Abstract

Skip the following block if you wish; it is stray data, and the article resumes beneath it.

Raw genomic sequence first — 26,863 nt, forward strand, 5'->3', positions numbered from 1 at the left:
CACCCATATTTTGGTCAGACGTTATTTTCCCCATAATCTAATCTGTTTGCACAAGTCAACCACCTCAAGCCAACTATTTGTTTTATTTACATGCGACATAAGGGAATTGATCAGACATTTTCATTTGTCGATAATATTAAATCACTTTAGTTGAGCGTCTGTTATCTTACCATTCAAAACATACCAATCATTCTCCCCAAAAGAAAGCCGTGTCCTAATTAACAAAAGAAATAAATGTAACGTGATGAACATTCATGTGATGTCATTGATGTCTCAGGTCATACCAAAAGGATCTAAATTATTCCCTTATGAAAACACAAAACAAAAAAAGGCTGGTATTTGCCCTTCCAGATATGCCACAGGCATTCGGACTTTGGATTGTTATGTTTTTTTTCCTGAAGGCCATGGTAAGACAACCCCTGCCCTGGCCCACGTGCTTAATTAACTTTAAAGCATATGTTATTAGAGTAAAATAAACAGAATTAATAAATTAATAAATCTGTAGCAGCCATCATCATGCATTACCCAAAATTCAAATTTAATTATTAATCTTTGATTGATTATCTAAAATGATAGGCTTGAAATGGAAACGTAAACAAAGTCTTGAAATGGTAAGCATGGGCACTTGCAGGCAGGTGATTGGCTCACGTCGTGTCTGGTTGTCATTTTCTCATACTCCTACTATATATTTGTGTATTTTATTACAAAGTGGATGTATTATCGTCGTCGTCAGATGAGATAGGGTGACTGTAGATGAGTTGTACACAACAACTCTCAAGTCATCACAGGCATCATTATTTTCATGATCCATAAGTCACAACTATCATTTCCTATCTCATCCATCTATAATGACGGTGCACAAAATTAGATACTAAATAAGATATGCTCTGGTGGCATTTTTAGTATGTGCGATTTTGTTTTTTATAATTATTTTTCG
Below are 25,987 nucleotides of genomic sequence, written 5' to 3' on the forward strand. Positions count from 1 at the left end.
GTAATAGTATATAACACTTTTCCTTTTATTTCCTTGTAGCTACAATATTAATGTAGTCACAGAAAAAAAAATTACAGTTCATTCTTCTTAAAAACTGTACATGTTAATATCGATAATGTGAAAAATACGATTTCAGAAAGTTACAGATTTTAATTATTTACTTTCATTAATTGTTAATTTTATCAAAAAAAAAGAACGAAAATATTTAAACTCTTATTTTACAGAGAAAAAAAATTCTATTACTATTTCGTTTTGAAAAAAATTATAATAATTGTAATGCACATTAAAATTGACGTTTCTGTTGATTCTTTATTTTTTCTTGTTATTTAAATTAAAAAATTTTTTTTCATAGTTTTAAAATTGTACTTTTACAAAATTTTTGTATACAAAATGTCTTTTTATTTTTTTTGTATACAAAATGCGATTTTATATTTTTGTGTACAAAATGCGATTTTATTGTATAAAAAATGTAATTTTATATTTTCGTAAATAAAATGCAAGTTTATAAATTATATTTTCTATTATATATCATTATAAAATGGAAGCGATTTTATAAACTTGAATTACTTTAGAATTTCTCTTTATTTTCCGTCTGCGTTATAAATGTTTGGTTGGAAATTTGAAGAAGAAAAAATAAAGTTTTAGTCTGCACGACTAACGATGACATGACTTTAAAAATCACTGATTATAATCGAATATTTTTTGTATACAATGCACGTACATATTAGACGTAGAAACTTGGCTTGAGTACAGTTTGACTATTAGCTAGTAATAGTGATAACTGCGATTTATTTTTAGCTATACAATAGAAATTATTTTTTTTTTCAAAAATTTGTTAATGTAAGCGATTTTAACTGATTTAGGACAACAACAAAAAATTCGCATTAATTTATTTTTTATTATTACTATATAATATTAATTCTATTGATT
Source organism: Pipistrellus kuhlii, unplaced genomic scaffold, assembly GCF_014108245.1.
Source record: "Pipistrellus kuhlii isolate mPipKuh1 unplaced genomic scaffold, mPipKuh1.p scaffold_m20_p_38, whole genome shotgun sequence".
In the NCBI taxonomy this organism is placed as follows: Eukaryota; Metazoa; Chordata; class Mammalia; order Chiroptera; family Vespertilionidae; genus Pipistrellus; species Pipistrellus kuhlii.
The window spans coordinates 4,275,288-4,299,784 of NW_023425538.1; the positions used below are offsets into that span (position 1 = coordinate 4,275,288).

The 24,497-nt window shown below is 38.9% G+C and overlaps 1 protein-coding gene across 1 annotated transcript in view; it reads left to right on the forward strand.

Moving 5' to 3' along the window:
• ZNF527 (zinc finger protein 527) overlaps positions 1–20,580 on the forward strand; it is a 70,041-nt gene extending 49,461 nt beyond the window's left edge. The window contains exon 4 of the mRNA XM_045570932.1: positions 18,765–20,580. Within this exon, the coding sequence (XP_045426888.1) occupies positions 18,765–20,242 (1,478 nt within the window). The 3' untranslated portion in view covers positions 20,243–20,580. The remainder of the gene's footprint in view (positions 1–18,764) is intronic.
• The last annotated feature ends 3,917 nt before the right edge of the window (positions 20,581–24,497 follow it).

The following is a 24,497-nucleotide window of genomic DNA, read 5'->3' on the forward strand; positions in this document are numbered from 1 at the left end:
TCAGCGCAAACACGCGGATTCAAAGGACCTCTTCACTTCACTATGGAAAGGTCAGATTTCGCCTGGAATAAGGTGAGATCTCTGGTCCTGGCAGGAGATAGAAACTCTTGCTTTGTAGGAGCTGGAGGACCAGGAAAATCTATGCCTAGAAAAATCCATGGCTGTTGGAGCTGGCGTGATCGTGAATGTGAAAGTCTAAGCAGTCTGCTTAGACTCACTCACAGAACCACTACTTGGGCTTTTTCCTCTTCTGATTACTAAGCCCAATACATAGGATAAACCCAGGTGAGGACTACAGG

The Pennsylvanian fusulinid genus Profusulinella appeared in sub-Arctic North America in Medial Atokan (=Early Moscovian) time, roughly 4–5 My later than its oldest known occurrence in the Eurasian-Arctic province. The genus originated in the latter area in late Early Bashkirian time and then underwent significant diversification, so that by Early Moscovian time a range of shell morphologies existed. The first sub-Arctic North American species in the genus are interpreted as immigrants from Eurasia, with their migration through the Franklinian corridor having been facilitated by generally east-to-west currents during a glacio-eustatic flooding event. Previous work suggested that North American Profusulinella spp. may have derived from a local ancestor such as Eoschubertella. This possibility seems unlikely given that early North American species in Profusulinella are very similar to age-equivalent Eurasian forms, that they differ from North American Eoschubertella in a number of morphologic features, and that there are no known North American intermediates between Eoschubertella and Profusulinella. Fusulinoidean faunas apparently migrated from Eurasia to North America on multiple occasions during Pennsylvanian time. These migrations were an important source of North American diversity, and their recurrence is a dominant theme in fusulinoidean biogeography.

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